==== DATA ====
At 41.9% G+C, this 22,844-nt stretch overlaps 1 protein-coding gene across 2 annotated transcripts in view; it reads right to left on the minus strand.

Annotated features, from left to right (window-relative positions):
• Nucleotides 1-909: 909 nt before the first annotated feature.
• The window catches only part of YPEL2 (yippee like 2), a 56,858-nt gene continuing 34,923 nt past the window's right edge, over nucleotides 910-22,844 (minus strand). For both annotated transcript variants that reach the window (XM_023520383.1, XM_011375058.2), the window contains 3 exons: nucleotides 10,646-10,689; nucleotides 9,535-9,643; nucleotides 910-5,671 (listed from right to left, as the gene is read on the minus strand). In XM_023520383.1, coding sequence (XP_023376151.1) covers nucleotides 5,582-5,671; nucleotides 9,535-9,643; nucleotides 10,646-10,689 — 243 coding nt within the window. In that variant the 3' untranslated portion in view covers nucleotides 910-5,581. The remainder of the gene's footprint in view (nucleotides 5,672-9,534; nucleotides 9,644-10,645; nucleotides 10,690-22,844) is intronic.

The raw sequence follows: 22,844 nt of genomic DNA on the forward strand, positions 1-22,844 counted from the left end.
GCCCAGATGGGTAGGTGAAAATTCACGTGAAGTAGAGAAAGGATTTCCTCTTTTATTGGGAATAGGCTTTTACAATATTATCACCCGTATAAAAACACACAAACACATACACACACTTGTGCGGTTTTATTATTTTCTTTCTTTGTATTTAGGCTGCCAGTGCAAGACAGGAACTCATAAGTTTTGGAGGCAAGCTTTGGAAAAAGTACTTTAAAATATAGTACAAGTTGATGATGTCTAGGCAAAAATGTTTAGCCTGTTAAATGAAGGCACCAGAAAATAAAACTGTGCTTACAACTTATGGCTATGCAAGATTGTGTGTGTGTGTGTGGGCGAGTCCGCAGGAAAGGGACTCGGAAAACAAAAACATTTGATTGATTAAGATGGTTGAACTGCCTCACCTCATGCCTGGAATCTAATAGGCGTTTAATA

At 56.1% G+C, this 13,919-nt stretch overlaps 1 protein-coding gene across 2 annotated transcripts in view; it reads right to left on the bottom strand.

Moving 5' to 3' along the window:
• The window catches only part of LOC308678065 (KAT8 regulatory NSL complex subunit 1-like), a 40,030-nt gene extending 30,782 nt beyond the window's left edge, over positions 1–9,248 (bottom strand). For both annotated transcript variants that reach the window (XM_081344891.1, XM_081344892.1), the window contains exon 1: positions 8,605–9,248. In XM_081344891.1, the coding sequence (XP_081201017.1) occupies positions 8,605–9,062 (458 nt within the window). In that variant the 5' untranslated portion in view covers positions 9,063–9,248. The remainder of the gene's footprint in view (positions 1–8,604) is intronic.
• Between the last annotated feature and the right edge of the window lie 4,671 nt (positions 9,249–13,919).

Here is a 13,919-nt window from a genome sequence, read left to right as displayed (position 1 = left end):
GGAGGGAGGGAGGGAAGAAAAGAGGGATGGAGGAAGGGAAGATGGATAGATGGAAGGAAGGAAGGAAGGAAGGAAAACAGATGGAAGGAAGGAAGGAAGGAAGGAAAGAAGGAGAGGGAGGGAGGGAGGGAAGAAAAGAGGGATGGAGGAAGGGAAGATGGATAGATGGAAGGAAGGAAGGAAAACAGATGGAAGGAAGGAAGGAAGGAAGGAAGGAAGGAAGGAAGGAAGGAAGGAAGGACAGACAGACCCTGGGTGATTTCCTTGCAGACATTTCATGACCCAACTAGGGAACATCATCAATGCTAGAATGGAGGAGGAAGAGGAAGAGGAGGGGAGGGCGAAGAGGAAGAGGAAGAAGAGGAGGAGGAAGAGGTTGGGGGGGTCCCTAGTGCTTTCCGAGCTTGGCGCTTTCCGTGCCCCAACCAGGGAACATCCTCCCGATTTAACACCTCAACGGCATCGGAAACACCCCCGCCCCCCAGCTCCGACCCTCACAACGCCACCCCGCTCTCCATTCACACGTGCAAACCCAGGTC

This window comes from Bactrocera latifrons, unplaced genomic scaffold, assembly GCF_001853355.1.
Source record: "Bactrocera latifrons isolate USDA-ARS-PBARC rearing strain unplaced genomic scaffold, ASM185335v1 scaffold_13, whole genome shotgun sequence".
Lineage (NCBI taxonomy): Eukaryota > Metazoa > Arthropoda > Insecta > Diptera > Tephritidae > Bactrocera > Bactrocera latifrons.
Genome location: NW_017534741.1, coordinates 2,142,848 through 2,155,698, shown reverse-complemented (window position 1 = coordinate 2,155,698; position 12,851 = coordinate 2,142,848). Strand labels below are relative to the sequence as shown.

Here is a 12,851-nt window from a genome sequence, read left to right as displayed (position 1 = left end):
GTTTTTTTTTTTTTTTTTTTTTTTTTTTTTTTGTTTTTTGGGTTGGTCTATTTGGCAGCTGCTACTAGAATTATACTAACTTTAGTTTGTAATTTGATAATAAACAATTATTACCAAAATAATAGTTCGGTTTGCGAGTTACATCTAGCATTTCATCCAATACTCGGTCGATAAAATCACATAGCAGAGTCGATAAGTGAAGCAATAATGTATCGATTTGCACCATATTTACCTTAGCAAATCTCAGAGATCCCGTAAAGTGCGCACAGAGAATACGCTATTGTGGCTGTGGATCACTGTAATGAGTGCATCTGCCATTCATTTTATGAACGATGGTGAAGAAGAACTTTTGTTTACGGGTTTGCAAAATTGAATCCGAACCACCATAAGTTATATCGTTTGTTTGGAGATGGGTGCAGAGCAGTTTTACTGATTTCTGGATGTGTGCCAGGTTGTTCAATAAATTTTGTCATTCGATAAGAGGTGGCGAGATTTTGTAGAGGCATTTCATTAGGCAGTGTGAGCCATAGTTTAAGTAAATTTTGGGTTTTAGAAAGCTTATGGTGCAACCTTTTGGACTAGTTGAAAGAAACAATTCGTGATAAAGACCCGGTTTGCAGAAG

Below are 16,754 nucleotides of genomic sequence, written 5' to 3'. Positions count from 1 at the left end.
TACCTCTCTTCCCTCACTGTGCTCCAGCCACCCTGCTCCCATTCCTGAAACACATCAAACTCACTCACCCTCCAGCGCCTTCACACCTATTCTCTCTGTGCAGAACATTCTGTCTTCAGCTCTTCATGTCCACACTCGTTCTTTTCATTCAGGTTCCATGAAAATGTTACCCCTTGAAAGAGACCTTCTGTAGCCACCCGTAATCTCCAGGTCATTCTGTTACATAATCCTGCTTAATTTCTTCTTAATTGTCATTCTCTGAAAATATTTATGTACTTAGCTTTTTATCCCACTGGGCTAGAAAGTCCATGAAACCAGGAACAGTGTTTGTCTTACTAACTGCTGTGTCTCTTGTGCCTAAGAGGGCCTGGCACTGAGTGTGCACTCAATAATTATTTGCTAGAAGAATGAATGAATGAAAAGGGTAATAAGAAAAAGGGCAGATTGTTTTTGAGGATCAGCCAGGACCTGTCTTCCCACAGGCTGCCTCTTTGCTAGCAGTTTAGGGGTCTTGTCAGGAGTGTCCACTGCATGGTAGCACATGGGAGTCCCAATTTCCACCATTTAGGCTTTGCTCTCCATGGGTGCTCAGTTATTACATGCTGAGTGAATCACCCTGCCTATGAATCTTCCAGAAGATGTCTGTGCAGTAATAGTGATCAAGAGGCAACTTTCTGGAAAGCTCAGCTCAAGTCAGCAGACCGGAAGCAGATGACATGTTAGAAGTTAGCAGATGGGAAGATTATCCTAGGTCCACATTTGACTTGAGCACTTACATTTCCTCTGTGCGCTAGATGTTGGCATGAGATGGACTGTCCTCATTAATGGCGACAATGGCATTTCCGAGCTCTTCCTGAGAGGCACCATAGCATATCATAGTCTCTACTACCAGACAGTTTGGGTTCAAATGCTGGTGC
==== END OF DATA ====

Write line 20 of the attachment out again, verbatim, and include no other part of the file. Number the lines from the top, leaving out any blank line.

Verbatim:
TACCTCTCTTCCCTCACTGTGCTCCAGCCACCCTGCTCCCATTCCTGAAACACATCAAACTCACTCACCCTCCAGCGCCTTCACACCTATTCTCTCTGTGCAGAACATTCTGTCTTCAGCTCTTCATGTCCACACTCGTTCTTTTCATTCAGGTTCCATGAAAATGTTACCCCTTGAAAGAGACCTTCTGTAGCCACCCGTAATCTCCAGGTCATTCTGTTACATAATCCTGCTTAATTTCTTCTTAATTGTCATTCTCTGAAAATATTTATGTACTTAGCTTTTTATCCCACTGGGCTAGAAAGTCCATGAAACCAGGAACAGTGTTTGTCTTACTAACTGCTGTGTCTCTTGTGCCTAAGAGGGCCTGGCACTGAGTGTGCACTCAATAATTATTTGCTAGAAGAATGAATGAATGAAAAGGGTAATAAGAAAAAGGGCAGATTGTTTTTGAGGATCAGCCAGGACCTGTCTTCCCACAGGCTGCCTCTTTGCTAGCAGTTTAGGGGTCTTGTCAGGAGTGTCCACTGCATGGTAGCACATGGGAGTCCCAATTTCCACCATTTAGGCTTTGCTCTCCATGGGTGCTCAGTTATTACATGCTGAGTGAATCACCCTGCCTATGAATCTTCCAGAAGATGTCTGTGCAGTAATAGTGATCAAGAGGCAACTTTCTGGAAAGCTCAGCTCAAGTCAGCAGACCGGAAGCAGATGACATGTTAGAAGTTAGCAGATGGGAAGATTATCCTAGGTCCACATTTGACTTGAGCACTTACATTTCCTCTGTGCGCTAGATGTTGGCATGAGATGGACTGTCCTCATTAATGGCGACAATGGCATTTCCGAGCTCTTCCTGAGAGGCACCATAGCATATCATAGTCTCTACTACCAGACAGTTTGGGTTCAAATGCTGGTGC